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Lunar

By Molly Dickinson

Poem

Some tunnels are dark even though they are known. Like: how to choose my lunchtime apple. Like: which direction to run. And time is contracting in a way you didn’t warn me of. I’d be upset, but my body pieces are communing in ways you also didn’t warn of. I commune my eyes with my tongue, ears with my fingers. Flexing paths I did not know filled this body. One morning I find that my toes are conversing with my knees. They take me running in another direction and I find these things: goats that bleat, a worm filled fig, lupine-lady on her bicycle. Tonight, you told me to watch the red clay moon. So I’ve arranged my legs under my body and watch with my eyes closed. So under the wind my skin is shifting wisteria petals. So I soften against the ground, under your red clay moon. So I’m bare pieces: a gathering on my lawn, spread before this house. And I understand that I’m becoming reckless with my body in ways you’d scold me for. But I have changed the frequency of my ears and I can only hear the red clay moon.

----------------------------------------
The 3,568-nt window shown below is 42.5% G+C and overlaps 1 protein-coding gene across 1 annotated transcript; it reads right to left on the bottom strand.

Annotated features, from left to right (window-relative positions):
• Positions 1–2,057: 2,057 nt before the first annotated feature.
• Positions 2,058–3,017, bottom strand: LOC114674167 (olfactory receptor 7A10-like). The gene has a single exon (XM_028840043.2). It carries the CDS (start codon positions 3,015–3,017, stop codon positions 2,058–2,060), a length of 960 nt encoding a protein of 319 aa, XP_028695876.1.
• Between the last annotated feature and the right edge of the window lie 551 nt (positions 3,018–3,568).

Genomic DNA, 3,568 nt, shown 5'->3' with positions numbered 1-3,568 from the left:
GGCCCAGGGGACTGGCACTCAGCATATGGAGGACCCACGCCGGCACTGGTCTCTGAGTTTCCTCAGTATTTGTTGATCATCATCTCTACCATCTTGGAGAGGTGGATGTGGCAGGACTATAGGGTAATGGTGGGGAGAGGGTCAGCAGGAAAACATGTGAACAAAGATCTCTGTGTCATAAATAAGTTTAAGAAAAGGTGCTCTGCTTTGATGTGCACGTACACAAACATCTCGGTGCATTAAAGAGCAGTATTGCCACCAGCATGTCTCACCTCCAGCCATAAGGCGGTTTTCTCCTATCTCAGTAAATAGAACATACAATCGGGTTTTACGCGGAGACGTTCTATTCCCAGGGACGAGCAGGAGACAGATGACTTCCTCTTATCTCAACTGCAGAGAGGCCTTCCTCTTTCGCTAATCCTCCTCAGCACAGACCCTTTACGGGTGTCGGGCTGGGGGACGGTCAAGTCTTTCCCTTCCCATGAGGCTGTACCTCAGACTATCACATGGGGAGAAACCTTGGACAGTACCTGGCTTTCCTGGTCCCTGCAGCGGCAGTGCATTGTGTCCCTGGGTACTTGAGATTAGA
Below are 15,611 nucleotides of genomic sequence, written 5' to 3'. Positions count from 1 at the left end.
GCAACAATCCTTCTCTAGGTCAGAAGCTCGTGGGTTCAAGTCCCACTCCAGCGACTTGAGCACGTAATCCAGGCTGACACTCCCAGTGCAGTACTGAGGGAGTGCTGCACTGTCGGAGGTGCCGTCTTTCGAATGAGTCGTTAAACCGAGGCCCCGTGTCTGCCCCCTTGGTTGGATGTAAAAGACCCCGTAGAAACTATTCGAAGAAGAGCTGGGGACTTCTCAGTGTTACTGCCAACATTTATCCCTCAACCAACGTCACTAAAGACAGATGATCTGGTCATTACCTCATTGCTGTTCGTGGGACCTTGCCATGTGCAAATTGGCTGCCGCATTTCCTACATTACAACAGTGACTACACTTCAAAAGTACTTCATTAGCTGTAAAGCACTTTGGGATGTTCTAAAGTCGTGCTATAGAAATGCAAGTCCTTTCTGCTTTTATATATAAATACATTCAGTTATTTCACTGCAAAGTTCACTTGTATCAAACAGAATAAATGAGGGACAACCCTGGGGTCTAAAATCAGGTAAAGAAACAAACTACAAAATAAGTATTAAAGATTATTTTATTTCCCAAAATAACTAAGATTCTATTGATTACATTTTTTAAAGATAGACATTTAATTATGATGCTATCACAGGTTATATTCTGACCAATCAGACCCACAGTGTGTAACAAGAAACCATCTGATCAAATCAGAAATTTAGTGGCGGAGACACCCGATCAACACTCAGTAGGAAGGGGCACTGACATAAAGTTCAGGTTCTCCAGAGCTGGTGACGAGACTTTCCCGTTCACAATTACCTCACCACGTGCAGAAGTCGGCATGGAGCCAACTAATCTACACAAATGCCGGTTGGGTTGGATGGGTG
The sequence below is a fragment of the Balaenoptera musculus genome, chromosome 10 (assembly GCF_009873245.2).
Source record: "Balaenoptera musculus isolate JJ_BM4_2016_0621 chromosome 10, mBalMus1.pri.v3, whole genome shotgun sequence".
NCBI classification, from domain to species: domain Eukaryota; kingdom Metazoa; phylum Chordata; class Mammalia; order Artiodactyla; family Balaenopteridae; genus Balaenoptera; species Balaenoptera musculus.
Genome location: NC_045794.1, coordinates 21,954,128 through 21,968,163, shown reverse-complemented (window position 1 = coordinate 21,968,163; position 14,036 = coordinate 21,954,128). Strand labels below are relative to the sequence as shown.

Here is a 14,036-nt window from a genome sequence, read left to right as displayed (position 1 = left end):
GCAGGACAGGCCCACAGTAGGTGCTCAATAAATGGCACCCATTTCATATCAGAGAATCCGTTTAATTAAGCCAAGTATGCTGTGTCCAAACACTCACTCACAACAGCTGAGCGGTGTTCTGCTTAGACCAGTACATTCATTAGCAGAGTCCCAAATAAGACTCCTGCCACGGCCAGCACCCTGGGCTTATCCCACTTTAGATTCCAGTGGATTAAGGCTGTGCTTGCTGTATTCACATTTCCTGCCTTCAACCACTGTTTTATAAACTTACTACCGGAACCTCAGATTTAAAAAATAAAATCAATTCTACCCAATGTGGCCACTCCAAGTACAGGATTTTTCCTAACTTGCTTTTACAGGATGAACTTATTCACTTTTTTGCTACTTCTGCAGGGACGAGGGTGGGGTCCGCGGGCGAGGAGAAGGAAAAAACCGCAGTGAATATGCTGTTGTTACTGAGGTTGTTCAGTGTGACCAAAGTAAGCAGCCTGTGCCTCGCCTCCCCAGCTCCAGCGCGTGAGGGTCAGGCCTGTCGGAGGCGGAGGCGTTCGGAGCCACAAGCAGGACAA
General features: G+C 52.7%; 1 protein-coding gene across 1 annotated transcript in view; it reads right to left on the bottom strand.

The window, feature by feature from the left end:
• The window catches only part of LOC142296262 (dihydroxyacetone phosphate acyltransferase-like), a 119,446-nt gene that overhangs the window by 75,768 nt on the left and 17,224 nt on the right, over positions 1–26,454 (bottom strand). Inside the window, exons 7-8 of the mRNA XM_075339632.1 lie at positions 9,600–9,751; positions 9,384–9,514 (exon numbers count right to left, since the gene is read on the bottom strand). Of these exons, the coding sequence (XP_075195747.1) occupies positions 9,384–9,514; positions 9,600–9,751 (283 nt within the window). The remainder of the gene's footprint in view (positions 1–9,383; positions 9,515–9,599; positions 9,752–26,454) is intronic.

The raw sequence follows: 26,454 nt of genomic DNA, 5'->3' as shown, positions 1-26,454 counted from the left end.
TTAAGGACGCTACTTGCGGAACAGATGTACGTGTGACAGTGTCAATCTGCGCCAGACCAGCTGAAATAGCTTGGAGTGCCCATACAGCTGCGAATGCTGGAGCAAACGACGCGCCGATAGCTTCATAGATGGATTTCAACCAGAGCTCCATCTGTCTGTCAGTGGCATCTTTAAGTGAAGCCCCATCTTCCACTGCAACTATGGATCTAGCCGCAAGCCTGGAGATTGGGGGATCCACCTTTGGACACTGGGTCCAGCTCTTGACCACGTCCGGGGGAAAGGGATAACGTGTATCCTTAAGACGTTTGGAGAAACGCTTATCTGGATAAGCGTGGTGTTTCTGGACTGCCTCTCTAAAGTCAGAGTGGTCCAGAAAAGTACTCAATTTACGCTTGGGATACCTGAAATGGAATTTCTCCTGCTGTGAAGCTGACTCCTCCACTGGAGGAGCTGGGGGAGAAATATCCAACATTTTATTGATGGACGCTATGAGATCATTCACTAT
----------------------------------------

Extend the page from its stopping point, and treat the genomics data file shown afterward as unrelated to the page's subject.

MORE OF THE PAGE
EscapeFromBaghdad-CoverPromo2[1]A bell at the door then, the Ghazaliya bell, they called it, the knock of rifle butts against splintered wood, the three second grace time before boots and flashlights, lasers and automatic rifle barrels. Better than the Mahdi Army, who didn’t bother to knock, and who had never heard of the three-second rule. Dagr surged towards the front of the house, already sweating, thrusting Kinza back. It was his job to face the American door to doors, because he still looked like a professor, soft jawed, harmless, by some chance the exact composite of the innocent Iraqi these farm boys from Minnesota had come to liberate. And Kinza…with his hollow eyed stare, Kinza would never survive these conversations.

LM Bod pic